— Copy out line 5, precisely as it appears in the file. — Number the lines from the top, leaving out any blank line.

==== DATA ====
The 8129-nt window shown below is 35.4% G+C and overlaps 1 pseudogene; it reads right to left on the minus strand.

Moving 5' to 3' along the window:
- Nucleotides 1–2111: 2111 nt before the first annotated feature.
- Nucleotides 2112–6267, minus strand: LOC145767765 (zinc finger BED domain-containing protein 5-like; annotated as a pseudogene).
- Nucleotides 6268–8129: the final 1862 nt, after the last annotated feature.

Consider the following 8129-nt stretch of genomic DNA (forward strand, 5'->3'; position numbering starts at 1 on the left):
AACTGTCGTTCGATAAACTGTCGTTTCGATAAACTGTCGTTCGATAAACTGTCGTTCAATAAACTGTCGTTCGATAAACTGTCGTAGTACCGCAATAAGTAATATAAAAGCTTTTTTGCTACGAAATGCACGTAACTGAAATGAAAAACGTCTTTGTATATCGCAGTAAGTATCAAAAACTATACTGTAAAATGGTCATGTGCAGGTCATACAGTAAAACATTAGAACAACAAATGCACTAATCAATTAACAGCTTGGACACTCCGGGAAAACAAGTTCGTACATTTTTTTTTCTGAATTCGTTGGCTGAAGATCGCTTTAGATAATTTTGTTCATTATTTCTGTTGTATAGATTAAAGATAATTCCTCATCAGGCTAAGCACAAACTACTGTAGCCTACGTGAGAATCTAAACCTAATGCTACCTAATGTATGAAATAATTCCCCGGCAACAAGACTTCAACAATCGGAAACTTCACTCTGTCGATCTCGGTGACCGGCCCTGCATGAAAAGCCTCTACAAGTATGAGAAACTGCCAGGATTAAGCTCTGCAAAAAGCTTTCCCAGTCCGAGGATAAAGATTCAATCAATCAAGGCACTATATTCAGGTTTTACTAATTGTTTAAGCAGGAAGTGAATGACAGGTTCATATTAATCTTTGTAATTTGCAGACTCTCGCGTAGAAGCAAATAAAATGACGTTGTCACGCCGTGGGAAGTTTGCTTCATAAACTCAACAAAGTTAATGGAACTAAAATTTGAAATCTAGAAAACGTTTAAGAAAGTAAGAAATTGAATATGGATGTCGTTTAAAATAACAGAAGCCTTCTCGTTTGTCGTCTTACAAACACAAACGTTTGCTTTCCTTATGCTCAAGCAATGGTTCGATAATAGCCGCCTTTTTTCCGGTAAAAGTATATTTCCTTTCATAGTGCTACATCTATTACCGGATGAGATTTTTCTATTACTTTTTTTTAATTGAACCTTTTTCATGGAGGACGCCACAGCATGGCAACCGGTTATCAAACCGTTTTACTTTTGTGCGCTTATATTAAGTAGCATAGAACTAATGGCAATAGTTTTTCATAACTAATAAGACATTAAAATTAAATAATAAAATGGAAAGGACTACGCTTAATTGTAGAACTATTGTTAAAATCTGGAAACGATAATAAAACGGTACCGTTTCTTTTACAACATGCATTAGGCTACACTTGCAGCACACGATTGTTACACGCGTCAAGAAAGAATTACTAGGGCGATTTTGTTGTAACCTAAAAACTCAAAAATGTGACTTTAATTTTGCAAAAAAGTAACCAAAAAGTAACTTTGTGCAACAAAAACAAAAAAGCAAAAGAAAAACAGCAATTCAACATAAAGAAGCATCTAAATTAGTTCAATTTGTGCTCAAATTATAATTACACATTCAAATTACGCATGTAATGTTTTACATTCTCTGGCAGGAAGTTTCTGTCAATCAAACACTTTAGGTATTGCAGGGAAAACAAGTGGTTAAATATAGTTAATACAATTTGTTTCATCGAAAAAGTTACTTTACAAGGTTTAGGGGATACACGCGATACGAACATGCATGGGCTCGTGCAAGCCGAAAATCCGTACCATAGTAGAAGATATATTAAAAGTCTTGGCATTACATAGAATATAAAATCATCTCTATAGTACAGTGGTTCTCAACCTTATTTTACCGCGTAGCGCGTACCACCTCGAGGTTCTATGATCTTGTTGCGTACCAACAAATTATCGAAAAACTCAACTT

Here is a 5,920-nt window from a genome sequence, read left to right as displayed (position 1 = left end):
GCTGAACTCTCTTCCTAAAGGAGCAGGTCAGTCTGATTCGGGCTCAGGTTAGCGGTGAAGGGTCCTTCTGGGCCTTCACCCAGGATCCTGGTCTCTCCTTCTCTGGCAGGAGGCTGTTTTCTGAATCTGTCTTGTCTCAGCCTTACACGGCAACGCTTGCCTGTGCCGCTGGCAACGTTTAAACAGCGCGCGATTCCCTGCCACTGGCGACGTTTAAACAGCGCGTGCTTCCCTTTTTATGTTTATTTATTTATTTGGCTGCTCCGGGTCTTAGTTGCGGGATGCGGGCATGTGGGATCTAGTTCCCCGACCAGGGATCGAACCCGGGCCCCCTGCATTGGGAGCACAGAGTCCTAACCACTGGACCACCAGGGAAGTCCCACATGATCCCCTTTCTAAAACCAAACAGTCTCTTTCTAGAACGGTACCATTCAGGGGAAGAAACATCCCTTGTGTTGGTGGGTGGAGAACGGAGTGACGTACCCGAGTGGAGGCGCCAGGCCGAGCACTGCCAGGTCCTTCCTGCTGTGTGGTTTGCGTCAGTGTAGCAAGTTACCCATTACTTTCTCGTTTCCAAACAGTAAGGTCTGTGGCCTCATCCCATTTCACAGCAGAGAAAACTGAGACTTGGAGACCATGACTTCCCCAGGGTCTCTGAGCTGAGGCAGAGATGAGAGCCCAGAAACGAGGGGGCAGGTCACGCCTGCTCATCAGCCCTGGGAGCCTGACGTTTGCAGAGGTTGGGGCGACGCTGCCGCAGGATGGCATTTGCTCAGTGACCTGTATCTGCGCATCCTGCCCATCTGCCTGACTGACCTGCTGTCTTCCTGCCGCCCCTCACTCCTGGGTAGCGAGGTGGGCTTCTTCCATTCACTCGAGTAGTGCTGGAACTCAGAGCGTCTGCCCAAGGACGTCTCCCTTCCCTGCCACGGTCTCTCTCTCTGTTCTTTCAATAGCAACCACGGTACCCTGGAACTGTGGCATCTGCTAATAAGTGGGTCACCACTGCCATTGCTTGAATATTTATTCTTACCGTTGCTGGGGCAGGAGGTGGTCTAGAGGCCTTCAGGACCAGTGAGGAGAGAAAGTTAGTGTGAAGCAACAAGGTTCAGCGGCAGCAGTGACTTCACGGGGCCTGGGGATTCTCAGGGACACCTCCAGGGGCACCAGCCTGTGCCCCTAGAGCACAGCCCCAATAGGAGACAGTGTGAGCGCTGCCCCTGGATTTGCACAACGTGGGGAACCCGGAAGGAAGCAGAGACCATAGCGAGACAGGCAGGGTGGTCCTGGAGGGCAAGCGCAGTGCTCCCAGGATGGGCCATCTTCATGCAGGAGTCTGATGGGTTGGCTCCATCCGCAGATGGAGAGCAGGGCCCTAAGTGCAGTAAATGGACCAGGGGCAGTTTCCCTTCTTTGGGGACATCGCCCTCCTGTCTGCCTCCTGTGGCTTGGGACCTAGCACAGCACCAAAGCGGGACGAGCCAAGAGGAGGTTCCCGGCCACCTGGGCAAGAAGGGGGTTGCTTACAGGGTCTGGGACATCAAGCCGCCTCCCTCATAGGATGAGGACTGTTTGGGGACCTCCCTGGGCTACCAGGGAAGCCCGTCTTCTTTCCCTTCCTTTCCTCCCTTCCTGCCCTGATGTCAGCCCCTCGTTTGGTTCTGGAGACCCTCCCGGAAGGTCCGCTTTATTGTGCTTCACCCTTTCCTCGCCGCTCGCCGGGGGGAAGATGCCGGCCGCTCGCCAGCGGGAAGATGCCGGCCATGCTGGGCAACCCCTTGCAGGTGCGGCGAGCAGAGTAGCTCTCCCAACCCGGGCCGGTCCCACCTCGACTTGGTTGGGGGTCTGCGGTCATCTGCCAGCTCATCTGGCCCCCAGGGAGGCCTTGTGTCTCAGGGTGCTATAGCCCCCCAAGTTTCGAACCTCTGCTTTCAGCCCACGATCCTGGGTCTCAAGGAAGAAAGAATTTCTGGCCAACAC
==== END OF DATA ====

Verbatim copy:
- Nucleotides 6268–8129: the final 1862 nt, after the last annotated feature.